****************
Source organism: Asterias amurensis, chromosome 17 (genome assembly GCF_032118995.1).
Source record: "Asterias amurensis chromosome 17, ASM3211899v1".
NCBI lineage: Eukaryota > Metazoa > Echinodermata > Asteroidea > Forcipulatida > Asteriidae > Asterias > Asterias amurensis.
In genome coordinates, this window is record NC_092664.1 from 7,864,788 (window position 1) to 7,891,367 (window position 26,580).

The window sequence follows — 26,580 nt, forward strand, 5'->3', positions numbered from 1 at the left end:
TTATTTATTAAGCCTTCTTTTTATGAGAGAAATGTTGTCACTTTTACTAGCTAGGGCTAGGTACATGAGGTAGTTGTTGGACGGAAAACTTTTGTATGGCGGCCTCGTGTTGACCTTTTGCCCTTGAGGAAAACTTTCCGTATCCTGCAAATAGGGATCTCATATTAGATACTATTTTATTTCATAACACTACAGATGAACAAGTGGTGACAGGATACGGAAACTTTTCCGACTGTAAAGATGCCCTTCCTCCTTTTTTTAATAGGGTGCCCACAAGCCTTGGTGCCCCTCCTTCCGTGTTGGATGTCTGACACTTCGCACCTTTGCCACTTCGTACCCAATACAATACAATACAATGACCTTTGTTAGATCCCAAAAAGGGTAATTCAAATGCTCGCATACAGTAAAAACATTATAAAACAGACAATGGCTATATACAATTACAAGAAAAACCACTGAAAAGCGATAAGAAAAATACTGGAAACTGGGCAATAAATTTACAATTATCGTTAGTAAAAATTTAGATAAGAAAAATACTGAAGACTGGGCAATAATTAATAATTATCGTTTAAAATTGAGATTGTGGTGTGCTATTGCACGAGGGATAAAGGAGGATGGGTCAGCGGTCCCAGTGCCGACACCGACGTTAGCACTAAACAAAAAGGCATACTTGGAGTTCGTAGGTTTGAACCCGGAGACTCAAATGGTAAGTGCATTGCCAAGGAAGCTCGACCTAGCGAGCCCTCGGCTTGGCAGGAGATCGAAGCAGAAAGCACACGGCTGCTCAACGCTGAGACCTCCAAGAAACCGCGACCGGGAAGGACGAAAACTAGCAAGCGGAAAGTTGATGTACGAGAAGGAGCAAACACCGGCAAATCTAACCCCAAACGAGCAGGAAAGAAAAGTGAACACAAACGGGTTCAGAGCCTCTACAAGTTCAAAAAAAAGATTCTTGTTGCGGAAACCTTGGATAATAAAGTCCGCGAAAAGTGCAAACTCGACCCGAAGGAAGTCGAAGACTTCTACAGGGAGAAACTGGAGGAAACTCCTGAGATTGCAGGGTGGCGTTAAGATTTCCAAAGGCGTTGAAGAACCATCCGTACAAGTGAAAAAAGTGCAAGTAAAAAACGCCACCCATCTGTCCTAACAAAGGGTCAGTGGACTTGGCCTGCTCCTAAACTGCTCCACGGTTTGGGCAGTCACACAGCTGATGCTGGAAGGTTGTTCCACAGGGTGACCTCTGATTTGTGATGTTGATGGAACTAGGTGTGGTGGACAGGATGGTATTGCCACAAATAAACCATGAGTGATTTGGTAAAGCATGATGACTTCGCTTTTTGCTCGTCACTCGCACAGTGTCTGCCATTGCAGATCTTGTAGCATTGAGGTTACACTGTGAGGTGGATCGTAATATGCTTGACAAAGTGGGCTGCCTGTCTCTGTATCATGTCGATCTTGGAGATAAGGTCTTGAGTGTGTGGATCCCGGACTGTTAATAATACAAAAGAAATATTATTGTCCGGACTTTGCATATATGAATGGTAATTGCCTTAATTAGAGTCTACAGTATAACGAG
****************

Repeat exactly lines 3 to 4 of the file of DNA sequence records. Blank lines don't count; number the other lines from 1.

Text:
NCBI lineage: Eukaryota > Metazoa > Echinodermata > Asteroidea > Forcipulatida > Asteriidae > Asterias > Asterias amurensis.
In genome coordinates, this window is record NC_092664.1 from 7,864,788 (window position 1) to 7,891,367 (window position 26,580).